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In our center, previous infection prevention and control (IPC) resources were concentrated on multidrug-resistant organisms other than CRAB because the rate of CRAB was stable with no evidence of outbreaks. Triggered by an increase in the baseline rate of CRAB isolated in clinical cultures, we investigated horizontal transmission of CRAB to guide targeted IPC actions.
We prospectively collected clinical data of patients with positive CRAB cultures. We identified genetic relatedness of CRAB isolates using whole-genome sequencing. Findings were regularly presented to the IPC committee, and follow-up actions were documented.
During the study period, 66 CRAB isolates were available for WGS. Including 12 clinical isolates and 10 environmental isolates from a previous study, a total of 88 samples were subjected to WGS, of which 83 were successfully sequenced and included in the phylogenetic analysis. We identified 5 clusters involving 44 patients. Genomic transmissions were explained by spatiotemporal overlap in 12 patients and by spatial overlap only in 12 patients. The focus of transmission was deduced to be the intensive care units. One cluster was related to a retrospective environmental isolate, suggesting the environment as a possible route of transmission. Discussion of these findings at multidisciplinary IPC meetings led to implementation of measures focusing on environmental hygiene, including hydrogen peroxide vapor disinfection in addition to terminal cleaning for rooms occupied by CRAB patients.
We showed that WGS could be utilized as a “tool of persuasion” by demonstrating the presence of ongoing transmission of CRAB in an endemic setting, and by identifying actionable routes of transmission for directed IPC interventions.
Understanding the extent of aerosol-based transmission of severe acute respiratory syndrome coronavirus 2 (SARS-CoV-2) is important for tailoring interventions for control of the coronavirus disease 2019 (COVID-19) pandemic. Multiple studies have reported the detection of SARS-CoV-2 nucleic acid in air samples, but only one study has successfully recovered viable virus, although it is limited by its small sample size.
We aimed to determine the extent of shedding of viable SARS-CoV-2 in respiratory aerosols from COVID-19 patients.
In this observational air sampling study, air samples from airborne-infection isolation rooms (AIIRs) and a community isolation facility (CIF) housing COVID-19 patients were collected using a water vapor condensation method into liquid collection media. Samples were tested for presence of SARS-CoV-2 nucleic acid using quantitative real-time polymerase chain reaction (qRT-PCR), and qRT-PCR-positive samples were tested for viability using viral culture.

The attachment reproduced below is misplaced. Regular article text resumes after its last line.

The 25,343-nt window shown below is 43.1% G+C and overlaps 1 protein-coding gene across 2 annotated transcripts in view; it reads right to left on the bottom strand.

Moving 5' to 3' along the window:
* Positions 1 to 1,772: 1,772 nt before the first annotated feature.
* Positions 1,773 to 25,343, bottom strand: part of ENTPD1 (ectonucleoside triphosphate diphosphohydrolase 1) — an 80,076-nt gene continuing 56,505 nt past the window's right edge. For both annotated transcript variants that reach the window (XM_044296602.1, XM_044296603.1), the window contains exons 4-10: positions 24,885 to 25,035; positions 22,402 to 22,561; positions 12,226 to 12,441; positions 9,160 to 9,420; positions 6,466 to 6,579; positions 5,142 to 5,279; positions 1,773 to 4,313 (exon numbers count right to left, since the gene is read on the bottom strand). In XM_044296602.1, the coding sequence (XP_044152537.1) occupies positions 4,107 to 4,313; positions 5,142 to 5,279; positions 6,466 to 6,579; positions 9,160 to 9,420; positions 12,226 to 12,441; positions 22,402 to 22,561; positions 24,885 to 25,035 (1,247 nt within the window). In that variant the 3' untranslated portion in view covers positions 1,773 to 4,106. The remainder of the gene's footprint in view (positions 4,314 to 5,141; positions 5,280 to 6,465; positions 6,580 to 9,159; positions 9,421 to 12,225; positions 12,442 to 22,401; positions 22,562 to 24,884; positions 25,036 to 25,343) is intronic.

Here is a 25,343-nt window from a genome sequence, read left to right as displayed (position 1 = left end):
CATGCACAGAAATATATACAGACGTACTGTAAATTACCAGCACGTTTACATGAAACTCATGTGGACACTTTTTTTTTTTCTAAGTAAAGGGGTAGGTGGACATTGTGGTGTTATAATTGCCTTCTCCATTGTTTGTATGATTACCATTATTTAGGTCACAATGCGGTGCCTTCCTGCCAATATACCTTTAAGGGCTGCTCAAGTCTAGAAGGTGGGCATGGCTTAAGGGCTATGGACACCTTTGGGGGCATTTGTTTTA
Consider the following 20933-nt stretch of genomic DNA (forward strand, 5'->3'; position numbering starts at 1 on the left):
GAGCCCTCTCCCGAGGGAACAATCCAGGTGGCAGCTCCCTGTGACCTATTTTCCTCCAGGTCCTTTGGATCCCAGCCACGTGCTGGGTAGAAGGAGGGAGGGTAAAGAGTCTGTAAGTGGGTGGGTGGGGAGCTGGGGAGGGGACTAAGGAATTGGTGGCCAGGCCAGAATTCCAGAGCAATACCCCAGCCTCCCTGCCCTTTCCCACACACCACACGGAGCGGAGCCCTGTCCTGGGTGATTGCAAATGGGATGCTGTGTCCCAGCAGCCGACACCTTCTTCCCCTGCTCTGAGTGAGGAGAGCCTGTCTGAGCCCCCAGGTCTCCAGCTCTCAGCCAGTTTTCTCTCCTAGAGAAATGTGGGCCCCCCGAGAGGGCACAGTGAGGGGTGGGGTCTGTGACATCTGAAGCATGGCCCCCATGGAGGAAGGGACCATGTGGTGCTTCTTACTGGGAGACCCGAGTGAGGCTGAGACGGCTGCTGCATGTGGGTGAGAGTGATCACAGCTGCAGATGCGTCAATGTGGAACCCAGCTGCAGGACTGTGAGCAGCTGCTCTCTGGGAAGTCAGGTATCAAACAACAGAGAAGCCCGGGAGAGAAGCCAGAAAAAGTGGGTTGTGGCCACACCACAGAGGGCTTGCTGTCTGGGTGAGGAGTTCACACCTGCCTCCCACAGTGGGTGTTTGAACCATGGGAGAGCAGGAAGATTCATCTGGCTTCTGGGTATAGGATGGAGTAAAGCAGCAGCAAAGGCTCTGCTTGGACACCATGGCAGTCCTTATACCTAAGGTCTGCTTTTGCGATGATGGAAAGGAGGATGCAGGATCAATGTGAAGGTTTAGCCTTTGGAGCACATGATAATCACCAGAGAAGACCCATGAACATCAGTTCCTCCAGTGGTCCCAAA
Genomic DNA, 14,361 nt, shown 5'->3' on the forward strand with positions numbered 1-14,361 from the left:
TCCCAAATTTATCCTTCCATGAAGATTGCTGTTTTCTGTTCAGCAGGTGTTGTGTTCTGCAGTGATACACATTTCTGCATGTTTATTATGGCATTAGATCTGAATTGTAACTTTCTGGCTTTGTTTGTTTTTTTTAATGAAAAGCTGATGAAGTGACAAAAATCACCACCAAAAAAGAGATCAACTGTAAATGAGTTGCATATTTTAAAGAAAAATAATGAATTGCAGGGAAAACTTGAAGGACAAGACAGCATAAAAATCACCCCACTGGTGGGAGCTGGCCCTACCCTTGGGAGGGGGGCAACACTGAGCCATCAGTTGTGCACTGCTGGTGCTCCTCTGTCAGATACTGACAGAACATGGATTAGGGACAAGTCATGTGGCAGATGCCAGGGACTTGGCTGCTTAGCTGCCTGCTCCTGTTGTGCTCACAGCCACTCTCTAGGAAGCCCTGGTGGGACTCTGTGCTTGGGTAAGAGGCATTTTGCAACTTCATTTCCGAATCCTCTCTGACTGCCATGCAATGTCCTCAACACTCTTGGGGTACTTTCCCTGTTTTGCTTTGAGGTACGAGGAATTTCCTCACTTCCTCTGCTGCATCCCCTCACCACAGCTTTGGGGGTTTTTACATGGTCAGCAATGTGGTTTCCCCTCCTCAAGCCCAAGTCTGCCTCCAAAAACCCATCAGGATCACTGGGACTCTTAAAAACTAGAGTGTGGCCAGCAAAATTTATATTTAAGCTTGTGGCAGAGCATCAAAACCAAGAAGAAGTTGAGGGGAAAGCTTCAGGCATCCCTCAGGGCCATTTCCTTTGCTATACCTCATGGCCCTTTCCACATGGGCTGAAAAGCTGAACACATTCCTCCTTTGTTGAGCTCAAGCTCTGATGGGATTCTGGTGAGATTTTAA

Samples from 6 (50%) of the 12 sampling cycles in hospital rooms were positive for SARS-CoV-2 RNA, including aerosols ranging from <1 µm to >4 µm in diameter. Of 9 samples from the CIF, 1 was positive via qRT-PCR. Viral RNA concentrations ranged from 179 to 2,738 ORF1ab gene copies per cubic meter of air. Virus cultures were negative after 4 blind passages.
Although SARS-CoV-2 is readily captured in aerosols, virus culture remains challenging despite optimized sampling methodologies to preserve virus viability. Further studies on aerosol-based transmission and control of SARS-CoV-2 are needed.
The risk of environmental contamination by severe acute respiratory coronavirus virus 2 (SARS-CoV-2) in the intensive care unit (ICU) is unclear. We evaluated the extent of environmental contamination in the ICU and correlated this with patient and disease factors, including the impact of different ventilatory modalities.
In this observational study, surface environmental samples collected from ICU patient rooms and common areas were tested for SARS-CoV-2 by polymerase chain reaction (PCR). Select samples from the common area were tested by cell culture. Clinical data were collected and correlated to the presence of environmental contamination. Results were compared to historical data from a previous study in general wards.
In total, 200 samples from 20 patient rooms and 75 samples from common areas and the staff pantry were tested. The results showed that 14 rooms had at least 1 site contaminated, with an overall contamination rate of 14% (28 of 200 samples). Environmental contamination was not associated with day of illness, ventilatory mode, aerosol-generating procedures, or viral load. The frequency of environmental contamination was lower in the ICU than in general ward rooms. Eight samples from the common area were positive, though all were negative on cell culture.
Environmental contamination in the ICU was lower than in the general wards. The use of mechanical ventilation or high-flow nasal oxygen was not associated with greater surface contamination, supporting their use and safety from an infection control perspective. Transmission risk via environmental surfaces in the ICUs is likely to be low. Nonetheless, infection control practices should be strictly reinforced, and transmission risk via droplet or airborne spread remains.